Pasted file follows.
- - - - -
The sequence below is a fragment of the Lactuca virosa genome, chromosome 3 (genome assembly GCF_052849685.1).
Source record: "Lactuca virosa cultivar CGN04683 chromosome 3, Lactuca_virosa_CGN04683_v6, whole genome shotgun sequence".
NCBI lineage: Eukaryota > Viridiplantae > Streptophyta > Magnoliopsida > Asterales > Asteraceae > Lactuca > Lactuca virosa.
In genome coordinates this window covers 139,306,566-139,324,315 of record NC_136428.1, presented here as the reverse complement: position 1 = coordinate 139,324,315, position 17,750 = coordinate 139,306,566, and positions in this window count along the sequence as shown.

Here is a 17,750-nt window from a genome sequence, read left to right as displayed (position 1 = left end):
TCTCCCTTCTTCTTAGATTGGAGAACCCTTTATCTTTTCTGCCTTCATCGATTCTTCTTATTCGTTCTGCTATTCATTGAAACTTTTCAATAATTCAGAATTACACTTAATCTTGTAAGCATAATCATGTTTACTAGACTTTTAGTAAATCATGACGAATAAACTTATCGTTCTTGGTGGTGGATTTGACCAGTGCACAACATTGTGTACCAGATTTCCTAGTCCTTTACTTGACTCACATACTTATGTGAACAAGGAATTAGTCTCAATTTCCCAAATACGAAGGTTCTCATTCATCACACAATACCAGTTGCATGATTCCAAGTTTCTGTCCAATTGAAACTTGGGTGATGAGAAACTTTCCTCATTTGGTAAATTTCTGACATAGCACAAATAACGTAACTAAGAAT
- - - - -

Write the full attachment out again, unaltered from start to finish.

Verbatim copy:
The sequence below is a fragment of the Lactuca virosa genome, chromosome 3 (genome assembly GCF_052849685.1).
Source record: "Lactuca virosa cultivar CGN04683 chromosome 3, Lactuca_virosa_CGN04683_v6, whole genome shotgun sequence".
NCBI lineage: Eukaryota > Viridiplantae > Streptophyta > Magnoliopsida > Asterales > Asteraceae > Lactuca > Lactuca virosa.
In genome coordinates this window covers 139,306,566-139,324,315 of record NC_136428.1, presented here as the reverse complement: position 1 = coordinate 139,324,315, position 17,750 = coordinate 139,306,566, and positions in this window count along the sequence as shown.

Here is a 17,750-nt window from a genome sequence, read left to right as displayed (position 1 = left end):
TCTCCCTTCTTCTTAGATTGGAGAACCCTTTATCTTTTCTGCCTTCATCGATTCTTCTTATTCGTTCTGCTATTCATTGAAACTTTTCAATAATTCAGAATTACACTTAATCTTGTAAGCATAATCATGTTTACTAGACTTTTAGTAAATCATGACGAATAAACTTATCGTTCTTGGTGGTGGATTTGACCAGTGCACAACATTGTGTACCAGATTTCCTAGTCCTTTACTTGACTCACATACTTATGTGAACAAGGAATTAGTCTCAATTTCCCAAATACGAAGGTTCTCATTCATCACACAATACCAGTTGCATGATTCCAAGTTTCTGTCCAATTGAAACTTGGGTGATGAGAAACTTTCCTCATTTGGTAAATTTCTGACATAGCACAAATAACGTAACTAAGAAT